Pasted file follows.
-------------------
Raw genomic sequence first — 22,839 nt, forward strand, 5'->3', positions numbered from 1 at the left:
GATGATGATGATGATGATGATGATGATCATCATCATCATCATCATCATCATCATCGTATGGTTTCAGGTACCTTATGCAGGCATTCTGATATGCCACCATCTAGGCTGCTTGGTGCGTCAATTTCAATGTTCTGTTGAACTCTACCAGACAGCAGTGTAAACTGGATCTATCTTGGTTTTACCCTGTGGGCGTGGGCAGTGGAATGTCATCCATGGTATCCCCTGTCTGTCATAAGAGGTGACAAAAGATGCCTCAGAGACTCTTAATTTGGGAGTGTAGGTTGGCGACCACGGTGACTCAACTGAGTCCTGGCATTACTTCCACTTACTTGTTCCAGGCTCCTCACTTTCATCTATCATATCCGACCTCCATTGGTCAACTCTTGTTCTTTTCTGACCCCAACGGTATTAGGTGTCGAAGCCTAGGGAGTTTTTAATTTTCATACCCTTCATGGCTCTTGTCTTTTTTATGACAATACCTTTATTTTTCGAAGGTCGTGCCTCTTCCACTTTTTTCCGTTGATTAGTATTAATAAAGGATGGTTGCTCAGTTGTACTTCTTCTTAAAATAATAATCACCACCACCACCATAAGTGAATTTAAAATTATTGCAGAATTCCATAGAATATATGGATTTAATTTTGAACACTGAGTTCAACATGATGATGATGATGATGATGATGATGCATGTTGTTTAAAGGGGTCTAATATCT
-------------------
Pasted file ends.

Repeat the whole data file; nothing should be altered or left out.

Raw genomic sequence first — 22,839 nt, forward strand, 5'->3', positions numbered from 1 at the left:
GATGATGATGATGATGATGATGATGATCATCATCATCATCATCATCATCATCATCGTATGGTTTCAGGTACCTTATGCAGGCATTCTGATATGCCACCATCTAGGCTGCTTGGTGCGTCAATTTCAATGTTCTGTTGAACTCTACCAGACAGCAGTGTAAACTGGATCTATCTTGGTTTTACCCTGTGGGCGTGGGCAGTGGAATGTCATCCATGGTATCCCCTGTCTGTCATAAGAGGTGACAAAAGATGCCTCAGAGACTCTTAATTTGGGAGTGTAGGTTGGCGACCACGGTGACTCAACTGAGTCCTGGCATTACTTCCACTTACTTGTTCCAGGCTCCTCACTTTCATCTATCATATCCGACCTCCATTGGTCAACTCTTGTTCTTTTCTGACCCCAACGGTATTAGGTGTCGAAGCCTAGGGAGTTTTTAATTTTCATACCCTTCATGGCTCTTGTCTTTTTTATGACAATACCTTTATTTTTCGAAGGTCGTGCCTCTTCCACTTTTTTCCGTTGATTAGTATTAATAAAGGATGGTTGCTCAGTTGTACTTCTTCTTAAAATAATAATCACCACCACCACCATAAGTGAATTTAAAATTATTGCAGAATTCCATAGAATATATGGATTTAATTTTGAACACTGAGTTCAACATGATGATGATGATGATGATGATGATGCATGTTGTTTAAAGGGGTCTAATATCT